During the 1980s the “Valley Girl” accent started to gain widespread attention. The hallmark of this type of speech was the constant rising intonation at the end of sentences, making statements sound like questions. This pattern, called high-rising intonation or, more commonly, upspeak has become increasingly common, extending far beyond your typical “Valley Girl.” While many consider upspeak a harmless habit, it can affect the way others view you, particularly in a professional environment.
The constant questioning tone of upspeak creates an image of insecurity or uncertainty. Without realizing it, the upspeaker sounds as though they are asking their listener’s permission in each and every statement they make. The result is a lack of credibility or authoritativeness, key qualities in the workplace. This apparent lack of confidence can lead to lost opportunities for professional advancement and damaged client relationships.
So what can you do to reduce upspeak?
- Make a recording of yourself speaking in a few different situations. For example, record yourself during a business phone conversation, a personal phone conversation, and a practice run of a presentation. Compare the different recordings, and note when and how often upspeak occurs. You may find that you have a particular pattern of when upspeak occurs.
- Practice reading aloud, concentrating on decreasing rising intonation at the end of your sentences. Take care to only target this one feature—many people over-correct and end up with a monotone, flat intonation. Again, recording your practice can go a long way towards improvement.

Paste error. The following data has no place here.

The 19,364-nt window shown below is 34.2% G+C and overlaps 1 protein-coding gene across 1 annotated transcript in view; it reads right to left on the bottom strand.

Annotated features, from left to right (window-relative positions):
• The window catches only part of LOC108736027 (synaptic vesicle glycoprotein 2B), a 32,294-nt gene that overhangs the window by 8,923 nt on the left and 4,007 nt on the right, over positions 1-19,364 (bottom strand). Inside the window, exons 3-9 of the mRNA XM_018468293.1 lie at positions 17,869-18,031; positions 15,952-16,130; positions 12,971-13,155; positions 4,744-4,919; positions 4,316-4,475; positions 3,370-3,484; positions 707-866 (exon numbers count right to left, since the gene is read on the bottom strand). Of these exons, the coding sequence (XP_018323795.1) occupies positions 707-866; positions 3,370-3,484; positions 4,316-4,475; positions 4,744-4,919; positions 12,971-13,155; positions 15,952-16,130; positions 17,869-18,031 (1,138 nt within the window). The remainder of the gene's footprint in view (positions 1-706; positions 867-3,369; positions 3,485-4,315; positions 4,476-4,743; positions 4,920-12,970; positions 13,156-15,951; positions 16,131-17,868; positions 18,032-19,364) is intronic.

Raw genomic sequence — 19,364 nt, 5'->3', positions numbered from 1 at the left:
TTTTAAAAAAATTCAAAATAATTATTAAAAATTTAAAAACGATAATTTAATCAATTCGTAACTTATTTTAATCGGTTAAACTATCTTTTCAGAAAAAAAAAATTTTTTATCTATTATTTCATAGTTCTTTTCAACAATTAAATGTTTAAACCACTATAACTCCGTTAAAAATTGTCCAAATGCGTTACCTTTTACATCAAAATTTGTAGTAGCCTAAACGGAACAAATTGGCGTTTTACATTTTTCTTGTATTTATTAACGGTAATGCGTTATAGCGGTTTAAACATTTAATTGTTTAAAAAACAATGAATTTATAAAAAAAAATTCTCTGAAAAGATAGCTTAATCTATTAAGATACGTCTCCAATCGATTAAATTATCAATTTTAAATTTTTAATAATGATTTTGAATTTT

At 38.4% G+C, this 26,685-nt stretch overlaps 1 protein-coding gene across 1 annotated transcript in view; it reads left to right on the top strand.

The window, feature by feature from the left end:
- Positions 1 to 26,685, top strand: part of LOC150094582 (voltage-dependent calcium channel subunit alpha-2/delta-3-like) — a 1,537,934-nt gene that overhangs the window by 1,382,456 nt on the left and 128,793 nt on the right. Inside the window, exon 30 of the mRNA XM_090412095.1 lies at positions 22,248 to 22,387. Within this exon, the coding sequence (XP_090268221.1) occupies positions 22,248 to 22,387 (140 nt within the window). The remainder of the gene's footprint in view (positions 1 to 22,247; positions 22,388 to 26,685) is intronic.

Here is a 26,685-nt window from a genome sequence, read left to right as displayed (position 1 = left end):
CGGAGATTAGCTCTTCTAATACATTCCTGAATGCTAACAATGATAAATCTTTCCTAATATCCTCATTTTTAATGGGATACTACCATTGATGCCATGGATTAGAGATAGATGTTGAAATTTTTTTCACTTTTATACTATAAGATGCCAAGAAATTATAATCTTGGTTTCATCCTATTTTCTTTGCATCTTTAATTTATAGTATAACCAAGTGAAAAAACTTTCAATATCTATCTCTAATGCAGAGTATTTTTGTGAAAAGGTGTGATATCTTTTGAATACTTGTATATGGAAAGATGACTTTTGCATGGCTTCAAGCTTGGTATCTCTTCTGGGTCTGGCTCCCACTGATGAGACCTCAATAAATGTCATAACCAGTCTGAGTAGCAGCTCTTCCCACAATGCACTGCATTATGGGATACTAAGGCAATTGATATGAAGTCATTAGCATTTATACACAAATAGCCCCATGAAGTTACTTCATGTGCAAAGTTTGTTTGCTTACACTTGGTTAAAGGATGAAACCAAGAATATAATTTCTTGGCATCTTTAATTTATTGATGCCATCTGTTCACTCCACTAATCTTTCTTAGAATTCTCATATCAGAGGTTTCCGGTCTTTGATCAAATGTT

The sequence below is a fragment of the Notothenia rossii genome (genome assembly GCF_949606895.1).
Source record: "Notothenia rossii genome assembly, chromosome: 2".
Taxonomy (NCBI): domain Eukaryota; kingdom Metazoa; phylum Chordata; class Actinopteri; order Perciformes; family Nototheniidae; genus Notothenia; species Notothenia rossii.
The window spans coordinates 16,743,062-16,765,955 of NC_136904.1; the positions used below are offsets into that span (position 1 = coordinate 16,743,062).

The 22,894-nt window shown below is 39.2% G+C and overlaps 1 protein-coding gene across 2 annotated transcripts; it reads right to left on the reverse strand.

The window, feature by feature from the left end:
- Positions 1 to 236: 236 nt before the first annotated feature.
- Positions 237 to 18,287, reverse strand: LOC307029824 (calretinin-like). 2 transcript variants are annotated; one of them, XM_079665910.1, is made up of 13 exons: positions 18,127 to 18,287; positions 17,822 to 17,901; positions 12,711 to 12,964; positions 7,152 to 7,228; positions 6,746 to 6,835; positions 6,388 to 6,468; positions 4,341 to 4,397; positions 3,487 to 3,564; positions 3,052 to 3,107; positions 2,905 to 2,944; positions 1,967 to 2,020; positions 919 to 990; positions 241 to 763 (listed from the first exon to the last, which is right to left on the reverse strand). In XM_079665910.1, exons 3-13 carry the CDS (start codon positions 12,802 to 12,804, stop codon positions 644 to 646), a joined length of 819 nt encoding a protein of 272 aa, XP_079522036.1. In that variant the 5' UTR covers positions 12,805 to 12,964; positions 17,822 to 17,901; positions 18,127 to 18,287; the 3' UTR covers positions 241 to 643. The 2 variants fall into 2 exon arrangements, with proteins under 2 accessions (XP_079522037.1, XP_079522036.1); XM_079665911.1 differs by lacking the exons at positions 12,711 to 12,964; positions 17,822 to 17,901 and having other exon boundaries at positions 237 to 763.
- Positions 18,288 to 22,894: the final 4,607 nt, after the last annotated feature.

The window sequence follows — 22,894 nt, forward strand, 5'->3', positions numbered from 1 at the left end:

- Try to use the skills you practiced while reading aloud in your day-to-day speech. As a start, choose a specific time in your workday to focus on reducing your upspeak. During this time, monitor your speech as you interact with coworkers and clients, taking note each time you notice an incident of upspeak.
- For additional help and to add a professional edge to your speech, you may want to seek the services of a professional communication coach or corporate speech-language pathologist. In addition to reducing upspeak, a speech pathologist can help you to craft a dynamic, professional speaking voice and increase clarity and confidence.
For information on the New York Based Speech and Accent Reduction services offered by Corporate Speech Solutions please give us a call at 212-308-7725 or visit us on the web at www.corporatespeechsolutions.com
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